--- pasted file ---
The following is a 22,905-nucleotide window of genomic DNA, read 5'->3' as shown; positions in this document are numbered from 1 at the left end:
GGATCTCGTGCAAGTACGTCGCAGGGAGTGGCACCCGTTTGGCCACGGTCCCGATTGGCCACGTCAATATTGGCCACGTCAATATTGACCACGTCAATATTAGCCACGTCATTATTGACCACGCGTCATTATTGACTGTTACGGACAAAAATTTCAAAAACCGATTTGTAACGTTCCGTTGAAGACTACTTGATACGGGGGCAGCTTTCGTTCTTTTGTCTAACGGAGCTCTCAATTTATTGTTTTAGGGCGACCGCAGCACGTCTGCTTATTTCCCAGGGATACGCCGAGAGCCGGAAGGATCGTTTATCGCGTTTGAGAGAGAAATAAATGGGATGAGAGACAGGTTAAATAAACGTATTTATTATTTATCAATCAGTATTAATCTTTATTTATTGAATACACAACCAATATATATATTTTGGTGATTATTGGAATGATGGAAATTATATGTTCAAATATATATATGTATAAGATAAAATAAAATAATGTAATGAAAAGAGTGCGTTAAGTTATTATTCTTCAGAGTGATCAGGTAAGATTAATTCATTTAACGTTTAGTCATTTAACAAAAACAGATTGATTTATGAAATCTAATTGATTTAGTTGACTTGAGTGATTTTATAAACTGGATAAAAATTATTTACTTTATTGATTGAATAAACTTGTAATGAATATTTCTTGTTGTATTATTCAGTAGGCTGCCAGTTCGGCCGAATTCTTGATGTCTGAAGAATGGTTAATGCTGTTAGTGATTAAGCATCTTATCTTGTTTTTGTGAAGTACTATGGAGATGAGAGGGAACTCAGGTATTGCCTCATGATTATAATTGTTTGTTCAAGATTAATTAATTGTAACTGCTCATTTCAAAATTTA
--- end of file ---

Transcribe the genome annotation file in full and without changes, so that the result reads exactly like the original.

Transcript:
The following is a 22,905-nucleotide window of genomic DNA, read 5'->3' as shown; positions in this document are numbered from 1 at the left end:
GGATCTCGTGCAAGTACGTCGCAGGGAGTGGCACCCGTTTGGCCACGGTCCCGATTGGCCACGTCAATATTGGCCACGTCAATATTGACCACGTCAATATTAGCCACGTCATTATTGACCACGCGTCATTATTGACTGTTACGGACAAAAATTTCAAAAACCGATTTGTAACGTTCCGTTGAAGACTACTTGATACGGGGGCAGCTTTCGTTCTTTTGTCTAACGGAGCTCTCAATTTATTGTTTTAGGGCGACCGCAGCACGTCTGCTTATTTCCCAGGGATACGCCGAGAGCCGGAAGGATCGTTTATCGCGTTTGAGAGAGAAATAAATGGGATGAGAGACAGGTTAAATAAACGTATTTATTATTTATCAATCAGTATTAATCTTTATTTATTGAATACACAACCAATATATATATTTTGGTGATTATTGGAATGATGGAAATTATATGTTCAAATATATATATGTATAAGATAAAATAAAATAATGTAATGAAAAGAGTGCGTTAAGTTATTATTCTTCAGAGTGATCAGGTAAGATTAATTCATTTAACGTTTAGTCATTTAACAAAAACAGATTGATTTATGAAATCTAATTGATTTAGTTGACTTGAGTGATTTTATAAACTGGATAAAAATTATTTACTTTATTGATTGAATAAACTTGTAATGAATATTTCTTGTTGTATTATTCAGTAGGCTGCCAGTTCGGCCGAATTCTTGATGTCTGAAGAATGGTTAATGCTGTTAGTGATTAAGCATCTTATCTTGTTTTTGTGAAGTACTATGGAGATGAGAGGGAACTCAGGTATTGCCTCATGATTATAATTGTTTGTTCAAGATTAATTAATTGTAACTGCTCATTTCAAAATTTA